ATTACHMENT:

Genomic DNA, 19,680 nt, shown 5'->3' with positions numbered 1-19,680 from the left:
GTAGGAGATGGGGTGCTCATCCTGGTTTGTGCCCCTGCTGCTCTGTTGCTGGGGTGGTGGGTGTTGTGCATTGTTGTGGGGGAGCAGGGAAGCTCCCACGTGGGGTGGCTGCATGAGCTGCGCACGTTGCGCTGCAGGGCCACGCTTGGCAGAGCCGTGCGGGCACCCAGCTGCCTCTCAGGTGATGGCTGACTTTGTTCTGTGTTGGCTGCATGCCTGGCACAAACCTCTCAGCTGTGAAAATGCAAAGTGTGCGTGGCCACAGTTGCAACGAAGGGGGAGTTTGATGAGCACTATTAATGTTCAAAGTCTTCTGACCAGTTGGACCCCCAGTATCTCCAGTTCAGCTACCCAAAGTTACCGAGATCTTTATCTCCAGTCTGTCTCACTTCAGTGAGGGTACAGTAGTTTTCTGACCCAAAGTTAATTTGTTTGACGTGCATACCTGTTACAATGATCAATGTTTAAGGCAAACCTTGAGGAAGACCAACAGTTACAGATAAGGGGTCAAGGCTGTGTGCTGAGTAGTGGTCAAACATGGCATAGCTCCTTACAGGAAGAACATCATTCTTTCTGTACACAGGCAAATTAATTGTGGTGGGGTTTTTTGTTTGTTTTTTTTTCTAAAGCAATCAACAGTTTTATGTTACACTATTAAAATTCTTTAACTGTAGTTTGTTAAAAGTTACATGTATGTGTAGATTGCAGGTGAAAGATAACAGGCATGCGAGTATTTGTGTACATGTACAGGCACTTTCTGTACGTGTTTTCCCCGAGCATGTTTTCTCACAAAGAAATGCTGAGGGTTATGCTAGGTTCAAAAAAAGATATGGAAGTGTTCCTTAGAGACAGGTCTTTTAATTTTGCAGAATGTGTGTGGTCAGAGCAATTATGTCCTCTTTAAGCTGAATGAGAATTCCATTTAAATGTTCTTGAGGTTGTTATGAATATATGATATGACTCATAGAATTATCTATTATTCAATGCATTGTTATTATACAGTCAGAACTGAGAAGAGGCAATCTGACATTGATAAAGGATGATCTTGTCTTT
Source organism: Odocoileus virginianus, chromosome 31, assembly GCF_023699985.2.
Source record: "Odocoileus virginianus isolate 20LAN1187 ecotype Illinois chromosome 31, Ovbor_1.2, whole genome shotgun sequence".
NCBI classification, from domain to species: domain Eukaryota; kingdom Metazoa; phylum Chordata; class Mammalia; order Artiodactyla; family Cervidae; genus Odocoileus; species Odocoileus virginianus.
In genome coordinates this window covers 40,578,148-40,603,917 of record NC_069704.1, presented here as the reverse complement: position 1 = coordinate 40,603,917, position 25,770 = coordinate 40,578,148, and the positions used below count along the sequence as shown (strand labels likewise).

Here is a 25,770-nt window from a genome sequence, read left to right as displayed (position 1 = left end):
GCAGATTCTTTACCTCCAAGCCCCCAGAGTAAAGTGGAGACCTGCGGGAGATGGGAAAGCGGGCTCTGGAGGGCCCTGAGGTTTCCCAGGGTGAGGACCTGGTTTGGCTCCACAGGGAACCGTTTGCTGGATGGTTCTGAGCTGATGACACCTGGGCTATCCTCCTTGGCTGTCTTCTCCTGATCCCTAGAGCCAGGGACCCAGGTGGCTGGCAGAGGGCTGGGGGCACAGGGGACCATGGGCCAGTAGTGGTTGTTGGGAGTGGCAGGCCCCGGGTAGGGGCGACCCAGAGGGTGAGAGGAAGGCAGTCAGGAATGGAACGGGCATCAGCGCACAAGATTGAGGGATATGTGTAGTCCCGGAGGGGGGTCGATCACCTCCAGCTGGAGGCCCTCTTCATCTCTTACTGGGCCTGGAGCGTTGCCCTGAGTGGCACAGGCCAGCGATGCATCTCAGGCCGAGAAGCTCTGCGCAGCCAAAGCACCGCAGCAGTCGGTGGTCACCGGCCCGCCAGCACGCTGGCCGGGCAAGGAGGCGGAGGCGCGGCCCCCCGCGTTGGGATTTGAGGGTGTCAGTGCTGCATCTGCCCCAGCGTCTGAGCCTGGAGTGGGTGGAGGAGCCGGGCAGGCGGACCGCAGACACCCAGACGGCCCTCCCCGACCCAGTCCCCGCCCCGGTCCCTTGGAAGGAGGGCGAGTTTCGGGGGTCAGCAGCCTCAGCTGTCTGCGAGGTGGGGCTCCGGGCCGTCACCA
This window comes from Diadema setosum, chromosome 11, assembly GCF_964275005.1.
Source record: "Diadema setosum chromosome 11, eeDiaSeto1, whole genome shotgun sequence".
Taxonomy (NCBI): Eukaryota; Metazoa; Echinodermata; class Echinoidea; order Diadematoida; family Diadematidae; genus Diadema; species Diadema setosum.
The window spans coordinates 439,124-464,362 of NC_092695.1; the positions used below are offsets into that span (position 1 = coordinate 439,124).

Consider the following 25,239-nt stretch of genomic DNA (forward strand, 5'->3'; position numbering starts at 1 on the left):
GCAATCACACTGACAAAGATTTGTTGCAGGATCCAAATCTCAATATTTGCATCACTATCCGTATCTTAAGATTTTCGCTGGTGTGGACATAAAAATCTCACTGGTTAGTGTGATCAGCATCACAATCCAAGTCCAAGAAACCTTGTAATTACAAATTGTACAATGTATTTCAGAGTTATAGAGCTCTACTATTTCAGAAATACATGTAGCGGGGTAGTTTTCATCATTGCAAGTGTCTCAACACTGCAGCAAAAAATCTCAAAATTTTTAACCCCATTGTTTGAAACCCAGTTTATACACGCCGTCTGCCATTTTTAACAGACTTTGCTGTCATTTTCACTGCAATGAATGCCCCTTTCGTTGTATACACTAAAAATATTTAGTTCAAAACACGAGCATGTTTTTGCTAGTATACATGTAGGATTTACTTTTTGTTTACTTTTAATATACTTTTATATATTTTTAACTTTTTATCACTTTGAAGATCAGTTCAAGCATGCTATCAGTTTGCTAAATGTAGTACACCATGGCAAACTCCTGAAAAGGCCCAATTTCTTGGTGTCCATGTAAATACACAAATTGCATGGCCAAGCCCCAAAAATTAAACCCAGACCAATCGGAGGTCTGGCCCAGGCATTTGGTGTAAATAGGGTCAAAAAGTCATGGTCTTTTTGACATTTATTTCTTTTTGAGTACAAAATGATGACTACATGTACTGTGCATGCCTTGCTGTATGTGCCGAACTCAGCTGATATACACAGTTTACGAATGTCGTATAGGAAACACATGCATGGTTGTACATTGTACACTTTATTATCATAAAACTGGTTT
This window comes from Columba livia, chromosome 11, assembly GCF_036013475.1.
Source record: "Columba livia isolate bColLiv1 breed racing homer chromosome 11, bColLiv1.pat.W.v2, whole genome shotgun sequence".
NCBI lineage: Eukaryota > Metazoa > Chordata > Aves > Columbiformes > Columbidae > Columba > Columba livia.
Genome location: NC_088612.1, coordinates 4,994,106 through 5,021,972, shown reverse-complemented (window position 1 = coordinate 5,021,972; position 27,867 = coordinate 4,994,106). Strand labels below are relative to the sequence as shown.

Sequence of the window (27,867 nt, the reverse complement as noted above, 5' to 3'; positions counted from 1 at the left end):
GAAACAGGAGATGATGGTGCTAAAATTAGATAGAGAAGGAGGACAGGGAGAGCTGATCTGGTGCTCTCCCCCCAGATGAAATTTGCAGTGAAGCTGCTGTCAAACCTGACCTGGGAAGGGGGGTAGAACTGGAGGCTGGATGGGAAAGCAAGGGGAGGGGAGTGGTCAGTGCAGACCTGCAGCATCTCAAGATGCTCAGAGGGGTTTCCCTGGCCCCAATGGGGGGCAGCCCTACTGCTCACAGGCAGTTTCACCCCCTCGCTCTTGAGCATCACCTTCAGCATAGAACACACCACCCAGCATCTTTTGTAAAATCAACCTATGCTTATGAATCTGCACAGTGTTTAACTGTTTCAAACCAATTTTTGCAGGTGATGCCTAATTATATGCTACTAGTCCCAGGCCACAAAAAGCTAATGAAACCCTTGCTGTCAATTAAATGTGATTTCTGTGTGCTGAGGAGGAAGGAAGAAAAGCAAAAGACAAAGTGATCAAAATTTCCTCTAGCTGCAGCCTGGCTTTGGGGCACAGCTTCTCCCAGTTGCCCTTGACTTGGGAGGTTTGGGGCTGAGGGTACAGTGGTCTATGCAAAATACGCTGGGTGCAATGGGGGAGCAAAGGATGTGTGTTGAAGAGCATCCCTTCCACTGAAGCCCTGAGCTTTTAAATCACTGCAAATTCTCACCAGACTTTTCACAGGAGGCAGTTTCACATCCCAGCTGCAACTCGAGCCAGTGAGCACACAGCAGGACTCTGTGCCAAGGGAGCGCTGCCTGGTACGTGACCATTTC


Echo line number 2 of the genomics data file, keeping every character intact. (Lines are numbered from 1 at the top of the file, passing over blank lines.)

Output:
GTAGGAGATGGGGTGCTCATCCTGGTTTGTGCCCCTGCTGCTCTGTTGCTGGGGTGGTGGGTGTTGTGCATTGTTGTGGGGGAGCAGGGAAGCTCCCACGTGGGGTGGCTGCATGAGCTGCGCACGTTGCGCTGCAGGGCCACGCTTGGCAGAGCCGTGCGGGCACCCAGCTGCCTCTCAGGTGATGGCTGACTTTGTTCTGTGTTGGCTGCATGCCTGGCACAAACCTCTCAGCTGTGAAAATGCAAAGTGTGCGTGGCCACAGTTGCAACGAAGGGGGAGTTTGATGAGCACTATTAATGTTCAAAGTCTTCTGACCAGTTGGACCCCCAGTATCTCCAGTTCAGCTACCCAAAGTTACCGAGATCTTTATCTCCAGTCTGTCTCACTTCAGTGAGGGTACAGTAGTTTTCTGACCCAAAGTTAATTTGTTTGACGTGCATACCTGTTACAATGATCAATGTTTAAGGCAAACCTTGAGGAAGACCAACAGTTACAGATAAGGGGTCAAGGCTGTGTGCTGAGTAGTGGTCAAACATGGCATAGCTCCTTACAGGAAGAACATCATTCTTTCTGTACACAGGCAAATTAATTGTGGTGGGGTTTTTTGTTTGTTTTTTTTTCTAAAGCAATCAACAGTTTTATGTTACACTATTAAAATTCTTTAACTGTAGTTTGTTAAAAGTTACATGTATGTGTAGATTGCAGGTGAAAGATAACAGGCATGCGAGTATTTGTGTACATGTACAGGCACTTTCTGTACGTGTTTTCCCCGAGCATGTTTTCTCACAAAGAAATGCTGAGGGTTATGCTAGGTTCAAAAAAAGATATGGAAGTGTTCCTTAGAGACAGGTCTTTTAATTTTGCAGAATGTGTGTGGTCAGAGCAATTATGTCCTCTTTAAGCTGAATGAGAATTCCATTTAAATGTTCTTGAGGTTGTTATGAATATATGATATGACTCATAGAATTATCTATTATTCAATGCATTGTTATTATACAGTCAGAACTGAGAAGAGGCAATCTGACATTGATAAAGGATGATCTTGTCTTT